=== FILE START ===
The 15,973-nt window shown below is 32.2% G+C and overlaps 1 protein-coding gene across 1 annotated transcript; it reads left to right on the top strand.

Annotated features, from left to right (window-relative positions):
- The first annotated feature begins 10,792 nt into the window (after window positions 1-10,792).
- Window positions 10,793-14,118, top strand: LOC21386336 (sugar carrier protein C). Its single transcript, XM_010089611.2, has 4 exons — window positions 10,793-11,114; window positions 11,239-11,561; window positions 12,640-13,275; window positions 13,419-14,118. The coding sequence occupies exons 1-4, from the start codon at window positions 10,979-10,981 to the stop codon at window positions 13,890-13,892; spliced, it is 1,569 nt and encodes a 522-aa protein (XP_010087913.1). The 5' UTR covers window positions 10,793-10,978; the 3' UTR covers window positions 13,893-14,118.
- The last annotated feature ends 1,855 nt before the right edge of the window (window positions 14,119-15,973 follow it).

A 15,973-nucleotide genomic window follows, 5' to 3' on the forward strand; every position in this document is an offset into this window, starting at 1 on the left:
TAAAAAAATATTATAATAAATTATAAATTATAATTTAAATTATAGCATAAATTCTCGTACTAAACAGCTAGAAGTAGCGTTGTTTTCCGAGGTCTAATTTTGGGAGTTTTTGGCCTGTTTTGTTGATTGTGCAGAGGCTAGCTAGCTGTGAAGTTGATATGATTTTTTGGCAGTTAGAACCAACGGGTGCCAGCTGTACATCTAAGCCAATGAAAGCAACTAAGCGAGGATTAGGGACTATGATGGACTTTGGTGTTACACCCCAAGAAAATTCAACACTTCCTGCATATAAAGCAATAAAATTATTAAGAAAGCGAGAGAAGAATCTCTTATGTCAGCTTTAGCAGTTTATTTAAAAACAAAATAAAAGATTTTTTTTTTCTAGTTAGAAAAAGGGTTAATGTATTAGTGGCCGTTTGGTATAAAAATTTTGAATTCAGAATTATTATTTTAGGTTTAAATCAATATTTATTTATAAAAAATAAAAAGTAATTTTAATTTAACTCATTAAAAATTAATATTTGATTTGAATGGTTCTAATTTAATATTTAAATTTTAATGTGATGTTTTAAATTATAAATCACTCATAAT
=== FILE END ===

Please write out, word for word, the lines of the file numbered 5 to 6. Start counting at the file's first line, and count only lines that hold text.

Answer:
- The last annotated feature ends 1,855 nt before the right edge of the window (window positions 14,119-15,973 follow it).

A 15,973-nucleotide genomic window follows, 5' to 3' on the forward strand; every position in this document is an offset into this window, starting at 1 on the left: